Tumak (Victor Mature) is a member of the warring “Rock People” who gets separated from his tribe after he gets conked on the head.  He gets taken in by the “Shell People”, a peaceful lot of folks and adopts their ways.  Tumak also falls in love with a hot Wilma Flintstone looking chick (Carole Landis).  Eventually Tumak brings both the Rock People and the Shell People together and they learn live in harmony.  Their bliss is short lived however once a volcano erupts nearby.  The catastrophe causes them to run for their lives and find a new place to call home.

 

I’m not going to say that One Million B.C. is a classic or anything but it’s definitely goofy fun.  I have an admitted weakness for movies in which the entire cast is draped in fur pelts, eat big slabs of meat roasting over a spit, and speak in inarticulate grunts and growls so I may like this one more than most of you out there.  I’m also a sucker for a good rubber dinosaur movie too.  There are also REAL lizards that are photographed to look like they’re enormous so if you like those kinds of dinosaurs, you’ll dig this movie as well.  (Don’t you just love it when a movie has something for everybody?)

 

The effects are really good and must’ve wowed them back in ’40.  Although the giant lizards are pretty funky looking, the special effect dinosaurs look fairly convincing.  We get a very cool baby triceratops and a decent T. Rex in there too.  The Wooly Mammoth is basically just an elephant wearing arts n’ crafts hair but that’s okay.  I mean YOU try to apply fake hair to an elephant. 

 

The scenes of natural disasters are equally impressive.  I particularly liked the scene where the lizards got trapped in an earthquake.  The coupe de grace though was the scene where the cave people got engulfed in the cascading lava flow.  Man that was cool.

 

One Million B.C. isn’t all sunshine and roses though.  There’s a blatantly stupid opening scene where some schmuck in a fake beard tells an idiot in ridiculously short shorts all about the cave people before the movie starts.  The flick also takes its sweet time to end too.  (The volcano erupting should’ve been the climax.)  All of that really didn’t bother me too much because One Million B.C. gave me enough cool dinosaurs for my dollar to make me happy.  Plus, you also get the great Lon Chaney Jr. as a hideously scarred caveman, so how can you possibly go wrong?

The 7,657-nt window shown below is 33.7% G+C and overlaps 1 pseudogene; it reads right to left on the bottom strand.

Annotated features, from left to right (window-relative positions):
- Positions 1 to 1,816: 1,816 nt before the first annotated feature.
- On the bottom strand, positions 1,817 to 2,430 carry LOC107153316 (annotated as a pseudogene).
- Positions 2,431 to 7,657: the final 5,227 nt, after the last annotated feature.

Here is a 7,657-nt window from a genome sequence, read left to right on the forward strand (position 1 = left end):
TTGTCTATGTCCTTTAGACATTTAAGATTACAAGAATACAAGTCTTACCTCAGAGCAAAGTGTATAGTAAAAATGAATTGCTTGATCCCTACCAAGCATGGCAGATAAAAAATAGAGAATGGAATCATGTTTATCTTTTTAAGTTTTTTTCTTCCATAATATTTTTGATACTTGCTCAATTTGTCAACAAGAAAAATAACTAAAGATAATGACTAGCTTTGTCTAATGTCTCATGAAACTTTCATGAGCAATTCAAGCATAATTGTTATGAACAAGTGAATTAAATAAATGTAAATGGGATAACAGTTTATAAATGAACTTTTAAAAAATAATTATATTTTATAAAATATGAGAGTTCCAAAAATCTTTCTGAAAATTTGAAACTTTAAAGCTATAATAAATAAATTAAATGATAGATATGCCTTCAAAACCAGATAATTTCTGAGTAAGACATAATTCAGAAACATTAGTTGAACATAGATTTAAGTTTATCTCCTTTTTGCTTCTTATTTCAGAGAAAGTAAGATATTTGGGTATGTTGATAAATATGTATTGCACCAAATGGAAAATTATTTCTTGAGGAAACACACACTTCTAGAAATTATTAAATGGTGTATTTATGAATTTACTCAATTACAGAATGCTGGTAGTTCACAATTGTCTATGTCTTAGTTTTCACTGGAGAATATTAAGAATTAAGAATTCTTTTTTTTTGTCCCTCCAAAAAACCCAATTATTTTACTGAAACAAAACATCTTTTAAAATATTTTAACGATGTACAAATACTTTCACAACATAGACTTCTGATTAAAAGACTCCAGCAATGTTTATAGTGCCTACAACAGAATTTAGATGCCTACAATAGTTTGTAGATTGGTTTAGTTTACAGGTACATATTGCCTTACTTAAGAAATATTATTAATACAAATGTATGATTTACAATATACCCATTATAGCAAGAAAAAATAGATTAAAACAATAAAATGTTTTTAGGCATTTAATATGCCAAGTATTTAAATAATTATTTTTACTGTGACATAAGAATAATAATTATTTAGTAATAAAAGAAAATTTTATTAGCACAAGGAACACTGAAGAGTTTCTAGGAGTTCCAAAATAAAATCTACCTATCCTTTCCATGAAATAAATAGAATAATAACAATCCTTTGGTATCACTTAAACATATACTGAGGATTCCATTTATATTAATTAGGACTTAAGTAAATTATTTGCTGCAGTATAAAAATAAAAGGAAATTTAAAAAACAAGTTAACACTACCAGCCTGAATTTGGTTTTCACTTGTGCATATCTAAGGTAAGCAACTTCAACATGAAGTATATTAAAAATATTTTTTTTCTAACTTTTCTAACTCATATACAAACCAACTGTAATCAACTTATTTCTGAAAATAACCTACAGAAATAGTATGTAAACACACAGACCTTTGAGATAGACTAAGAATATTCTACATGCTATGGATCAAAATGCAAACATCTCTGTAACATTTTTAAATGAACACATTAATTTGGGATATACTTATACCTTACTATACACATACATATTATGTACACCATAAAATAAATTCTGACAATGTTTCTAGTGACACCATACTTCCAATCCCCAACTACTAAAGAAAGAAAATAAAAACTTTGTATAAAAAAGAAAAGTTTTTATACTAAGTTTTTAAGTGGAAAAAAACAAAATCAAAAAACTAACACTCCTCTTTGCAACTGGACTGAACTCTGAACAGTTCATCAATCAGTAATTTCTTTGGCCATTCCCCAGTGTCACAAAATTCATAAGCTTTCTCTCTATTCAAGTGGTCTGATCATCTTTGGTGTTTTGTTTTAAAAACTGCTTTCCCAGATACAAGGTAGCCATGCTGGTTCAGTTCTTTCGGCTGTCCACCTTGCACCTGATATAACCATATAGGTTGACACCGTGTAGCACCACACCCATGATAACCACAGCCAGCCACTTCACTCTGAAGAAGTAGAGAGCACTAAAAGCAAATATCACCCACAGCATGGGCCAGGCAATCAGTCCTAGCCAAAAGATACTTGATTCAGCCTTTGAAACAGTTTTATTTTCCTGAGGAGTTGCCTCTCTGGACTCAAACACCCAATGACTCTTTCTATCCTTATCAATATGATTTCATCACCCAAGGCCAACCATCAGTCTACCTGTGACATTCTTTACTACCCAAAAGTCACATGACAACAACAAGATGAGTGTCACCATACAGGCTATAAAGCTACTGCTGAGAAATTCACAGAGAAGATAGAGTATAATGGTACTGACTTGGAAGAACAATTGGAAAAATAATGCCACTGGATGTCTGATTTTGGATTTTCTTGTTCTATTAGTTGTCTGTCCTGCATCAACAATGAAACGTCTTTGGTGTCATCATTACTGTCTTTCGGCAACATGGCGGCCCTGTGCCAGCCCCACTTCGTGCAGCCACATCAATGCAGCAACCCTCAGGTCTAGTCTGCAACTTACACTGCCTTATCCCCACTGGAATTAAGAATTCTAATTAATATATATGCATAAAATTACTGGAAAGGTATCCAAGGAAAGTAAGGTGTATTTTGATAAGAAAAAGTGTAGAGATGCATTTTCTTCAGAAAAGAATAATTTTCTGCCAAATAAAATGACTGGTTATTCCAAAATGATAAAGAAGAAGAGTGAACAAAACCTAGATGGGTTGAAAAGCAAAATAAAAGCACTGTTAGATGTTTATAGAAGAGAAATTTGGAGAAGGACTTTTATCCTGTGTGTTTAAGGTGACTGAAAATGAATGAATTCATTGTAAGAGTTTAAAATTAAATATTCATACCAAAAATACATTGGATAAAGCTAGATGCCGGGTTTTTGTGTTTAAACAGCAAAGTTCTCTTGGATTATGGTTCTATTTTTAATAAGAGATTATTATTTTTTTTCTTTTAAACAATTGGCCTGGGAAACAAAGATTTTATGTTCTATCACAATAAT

AKA:  Battle of the Giants.  AKA:  Cave Man.  AKA:  Man and His Mate.  AKA:  The Cave Dwellers.

PALS OF THE SADDLE (1938) ***

The Duke himself, John Wayne stars in his first film as Stony Brooke, the leader of The Three Mesquiteeers.  This time out Stony, Tuscon Smith (Ray “Crash” Corrigan), and Lullaby Johnson (Max Terhune) are riding on the range trying to put the kibosh on some dirty spies who are trying to smuggle deadly poison gas.  Stony naturally finds time to romance a purdy little lady, who also happens to be an undercover government agent trying to nab the criminals.

 

I’ve said it once and I’ll say it again:  I love these old school John Wayne B Movie westerns.  They usually run just under an hour and pretty much get right to the point.  Most of these flicks generally have the same plot (Wayne is wrongly accused of murder and has to clear his name) but this flick is unique among these low budget oaters.  Yeah, sure Wayne gets wrongly accused of murder and has to clear his name, but Pals of the Saddle is still the only western that I can think of that mixes cowboys and foreign spies, I’ll give it that.

 

Now Pals in the Saddle has its share of faults to be sure.  The middle portion of the flick is draggy despite the scant running time and the love interest isn’t nearly as interesting as most of Wayne’s leading ladies.  Luckily, the climax is explosive (literally) and features some solid stunt work.  

 

The young(ish) Wayne carries the film nicely and his star power is evident.  Corrigan lends fine support and Terhune provides the so-so comic relief, which means he unfortunately carries around a ventriloquist dummy a lot.  Wayne went on to play Stony seven more times; the next being Overland Stage Raiders.

 

Pals of the Saddle lands itself on The Video Vacuum Top Ten Films of 1938 at the Number 5 spot; sandwiched in between The Invisible Menace and Terror of Tiny Town.